If you are worried about the cost of replacing all of your home’s windows with energy-efficient upgrades, the government is offering window rebates as an incentive for homeowners to get the responsible renovation. Arcana Windows and Doors is now a participating contractor with the GreenON Rebates for Windows Program. You can benefit with up to $5,000 in GreenON rebates by upgrading your home to ENERGY STAR®’s Most Efficient 2017 windows, through the Green Ontario Fund.
Condensation and frosting on the interior surfaces of windows does sometimes occur. This can range from light fogging on some windows up to persistent and heavy frost which covers the entire glass. Buying new windows may even cause this problem to become worse because the old, leaky windows can actually help to reduce humidity. When new energy-efficient windows seal the house more tightly, this causes a rise in humidity. One solution here is to reduce humidity levels in the house.
Problems with doors
In some cases, poor original installation or years of hard use can mean that hinged doors and sliding glass patio doors are no longer square in their frames. The problem can be much worse if you have a problem of shifting foundations or there is seasonal warping. If doors do not fit snugly, the solution is to fix or replace the door, frame, hardware, gaskets and weatherstripping.
Tips on operating and maintaining your home on an efficient energy basis
Like any system, your house will run only as efficiently as you operate and maintain it. Operating it efficiently will maximize your retrofit gains and can actually improve your home’s heating, cooling and ventilation performance and overall durability. Even more important, you will create a healthier, more comfortable living environment. As part of your house as a system, a well-tuned and efficiently operating Heating, Ventilating and Air-Conditioning (HVAC) system can significantly reduce your annual energy bill.
Here are some of the key steps to consider:
- Follow the manufacturer’s recommended maintenance procedures for cleaning and servicing heating and cooling equipment. Although a qualified service technician should perform annual maintenance and efficiency tune-ups, homeowners can do some of the work.
- For a forced-air system, keep return-air grilles and warm-air vents clean and free of obstructions, and change or clean filters every three months or as they become loaded.
- Hydronic systems perform best when radiators are relatively free of air bubbles and operating at correct pressures. This means bleeding radiators regularly unless the system has an automatic bleeding capability.
- A basic programmable thermostat will provide a clock timer and allow at least two setback and reset periods a day.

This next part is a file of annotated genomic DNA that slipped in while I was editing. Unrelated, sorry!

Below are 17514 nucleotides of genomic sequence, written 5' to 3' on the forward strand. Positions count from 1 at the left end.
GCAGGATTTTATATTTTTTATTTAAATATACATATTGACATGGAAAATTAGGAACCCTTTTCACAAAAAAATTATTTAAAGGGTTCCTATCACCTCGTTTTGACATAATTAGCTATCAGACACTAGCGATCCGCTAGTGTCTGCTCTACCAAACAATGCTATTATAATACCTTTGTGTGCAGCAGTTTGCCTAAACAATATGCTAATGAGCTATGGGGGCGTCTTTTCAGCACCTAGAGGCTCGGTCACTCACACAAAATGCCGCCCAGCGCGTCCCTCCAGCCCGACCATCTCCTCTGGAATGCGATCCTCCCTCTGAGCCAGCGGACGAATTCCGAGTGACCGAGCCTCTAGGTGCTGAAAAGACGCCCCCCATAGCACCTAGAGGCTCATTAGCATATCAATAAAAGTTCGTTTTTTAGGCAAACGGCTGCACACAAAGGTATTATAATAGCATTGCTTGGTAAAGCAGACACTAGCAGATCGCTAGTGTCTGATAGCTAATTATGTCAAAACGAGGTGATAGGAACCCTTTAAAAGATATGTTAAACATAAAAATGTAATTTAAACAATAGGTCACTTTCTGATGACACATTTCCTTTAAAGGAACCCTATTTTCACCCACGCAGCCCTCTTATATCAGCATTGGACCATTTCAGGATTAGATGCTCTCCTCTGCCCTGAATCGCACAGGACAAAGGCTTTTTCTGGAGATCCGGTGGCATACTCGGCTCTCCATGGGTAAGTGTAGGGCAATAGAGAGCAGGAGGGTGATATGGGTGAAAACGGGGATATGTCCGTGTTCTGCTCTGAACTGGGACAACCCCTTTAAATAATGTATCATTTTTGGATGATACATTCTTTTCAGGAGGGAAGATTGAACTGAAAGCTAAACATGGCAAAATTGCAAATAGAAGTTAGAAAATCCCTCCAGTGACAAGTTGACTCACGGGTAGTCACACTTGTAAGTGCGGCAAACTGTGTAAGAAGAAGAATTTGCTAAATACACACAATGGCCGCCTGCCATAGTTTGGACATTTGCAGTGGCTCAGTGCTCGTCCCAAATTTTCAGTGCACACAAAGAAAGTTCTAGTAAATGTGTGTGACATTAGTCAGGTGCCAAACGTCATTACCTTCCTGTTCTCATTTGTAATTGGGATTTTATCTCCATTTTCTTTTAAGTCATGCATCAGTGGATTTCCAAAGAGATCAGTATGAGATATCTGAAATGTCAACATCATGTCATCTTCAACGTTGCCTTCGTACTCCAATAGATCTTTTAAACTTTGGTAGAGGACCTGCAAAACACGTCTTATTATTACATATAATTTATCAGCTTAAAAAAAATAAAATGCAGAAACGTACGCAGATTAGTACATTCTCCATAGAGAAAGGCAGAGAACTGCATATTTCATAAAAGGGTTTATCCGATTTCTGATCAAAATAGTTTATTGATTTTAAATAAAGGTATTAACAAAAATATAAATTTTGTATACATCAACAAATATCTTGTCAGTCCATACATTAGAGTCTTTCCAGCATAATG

- Measure the relative humidity throughout the house with a hygrometer to ensure low levels exist, and if not, reduce the humidity by controlling moisture sources or by adding an ENERGY STAR® certified dehumidifier.
- A newly retrofitted house will have reduced heat loss and therefore would operate better with a smaller heating and cooling system than before the retrofit. If your retrofit measures are extensive and you are concerned about this, have the system checked by a qualified heating-system technician.
- A persistent problem for almost all new, existing and renovated homes is the need to have the heat distribution system balanced. Undersized ductwork, leaking ducts, inadequate or poorly placed return air grilles and ducts can mean occupant discomfort and higher heating bills. You may need to find a competent contractor to upgrade or balance your system.
- People need fresh ventilation air to control indoor air quality, and fuel-fired space and water heating systems need combustion air to burn properly. Yet, most Canadian homes have too much excess air. For most older homes, comprehensive air leakage control will lower heating bills without reducing the air supply enough to cause problems. A better approach is to install a ventilation system that is capable of changing the total household air once every three hours, plus providing separate combustion air for fuel-burning appliances.
The bottom line
By investing in the right home energy systems and in energy-efficient windows and doors, you have the potential to have an indoor environment which is healthy and comfortable. By taking the right steps in maintaining and operating your home, you can ensure this is achieved without major energy loss and with the best possible budget.